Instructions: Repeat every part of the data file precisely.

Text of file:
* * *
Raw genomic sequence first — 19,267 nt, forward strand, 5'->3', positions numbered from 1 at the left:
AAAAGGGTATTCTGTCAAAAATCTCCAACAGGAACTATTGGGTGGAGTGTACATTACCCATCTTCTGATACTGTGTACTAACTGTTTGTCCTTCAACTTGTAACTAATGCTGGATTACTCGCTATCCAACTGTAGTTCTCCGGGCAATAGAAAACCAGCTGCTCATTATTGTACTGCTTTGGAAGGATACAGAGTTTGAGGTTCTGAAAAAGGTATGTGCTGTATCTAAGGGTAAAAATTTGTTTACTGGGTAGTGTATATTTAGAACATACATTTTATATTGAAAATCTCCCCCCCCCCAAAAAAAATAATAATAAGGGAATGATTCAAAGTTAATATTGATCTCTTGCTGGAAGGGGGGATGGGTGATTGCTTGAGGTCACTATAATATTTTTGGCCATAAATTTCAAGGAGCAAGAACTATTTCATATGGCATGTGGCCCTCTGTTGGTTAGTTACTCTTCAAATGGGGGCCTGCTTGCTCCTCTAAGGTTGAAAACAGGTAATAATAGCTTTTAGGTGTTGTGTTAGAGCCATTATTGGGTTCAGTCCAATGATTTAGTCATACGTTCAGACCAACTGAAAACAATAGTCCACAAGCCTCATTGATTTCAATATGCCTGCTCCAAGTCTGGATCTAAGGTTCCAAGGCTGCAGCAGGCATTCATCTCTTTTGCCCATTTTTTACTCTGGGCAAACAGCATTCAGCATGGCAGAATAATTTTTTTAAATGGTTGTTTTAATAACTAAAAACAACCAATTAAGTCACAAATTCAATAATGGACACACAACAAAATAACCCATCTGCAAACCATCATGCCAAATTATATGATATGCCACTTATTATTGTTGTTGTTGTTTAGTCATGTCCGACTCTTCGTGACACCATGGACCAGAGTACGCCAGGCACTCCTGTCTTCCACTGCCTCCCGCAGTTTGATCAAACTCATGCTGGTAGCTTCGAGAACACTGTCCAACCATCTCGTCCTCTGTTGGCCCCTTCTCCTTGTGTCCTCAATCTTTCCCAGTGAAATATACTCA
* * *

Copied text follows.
Raw genomic sequence first — 19,267 nt, forward strand, 5'->3', positions numbered from 1 at the left:
AAAAGGGTATTCTGTCAAAAATCTCCAACAGGAACTATTGGGTGGAGTGTACATTACCCATCTTCTGATACTGTGTACTAACTGTTTGTCCTTCAACTTGTAACTAATGCTGGATTACTCGCTATCCAACTGTAGTTCTCCGGGCAATAGAAAACCAGCTGCTCATTATTGTACTGCTTTGGAAGGATACAGAGTTTGAGGTTCTGAAAAAGGTATGTGCTGTATCTAAGGGTAAAAATTTGTTTACTGGGTAGTGTATATTTAGAACATACATTTTATATTGAAAATCTCCCCCCCCCCAAAAAAAATAATAATAAGGGAATGATTCAAAGTTAATATTGATCTCTTGCTGGAAGGGGGGATGGGTGATTGCTTGAGGTCACTATAATATTTTTGGCCATAAATTTCAAGGAGCAAGAACTATTTCATATGGCATGTGGCCCTCTGTTGGTTAGTTACTCTTCAAATGGGGGCCTGCTTGCTCCTCTAAGGTTGAAAACAGGTAATAATAGCTTTTAGGTGTTGTGTTAGAGCCATTATTGGGTTCAGTCCAATGATTTAGTCATACGTTCAGACCAACTGAAAACAATAGTCCACAAGCCTCATTGATTTCAATATGCCTGCTCCAAGTCTGGATCTAAGGTTCCAAGGCTGCAGCAGGCATTCATCTCTTTTGCCCATTTTTTACTCTGGGCAAACAGCATTCAGCATGGCAGAATAATTTTTTTAAATGGTTGTTTTAATAACTAAAAACAACCAATTAAGTCACAAATTCAATAATGGACACACAACAAAATAACCCATCTGCAAACCATCATGCCAAATTATATGATATGCCACTTATTATTGTTGTTGTTGTTTAGTCATGTCCGACTCTTCGTGACACCATGGACCAGAGTACGCCAGGCACTCCTGTCTTCCACTGCCTCCCGCAGTTTGATCAAACTCATGCTGGTAGCTTCGAGAACACTGTCCAACCATCTCGTCCTCTGTTGGCCCCTTCTCCTTGTGTCCTCAATCTTTCCCAGTGAAATATACTCA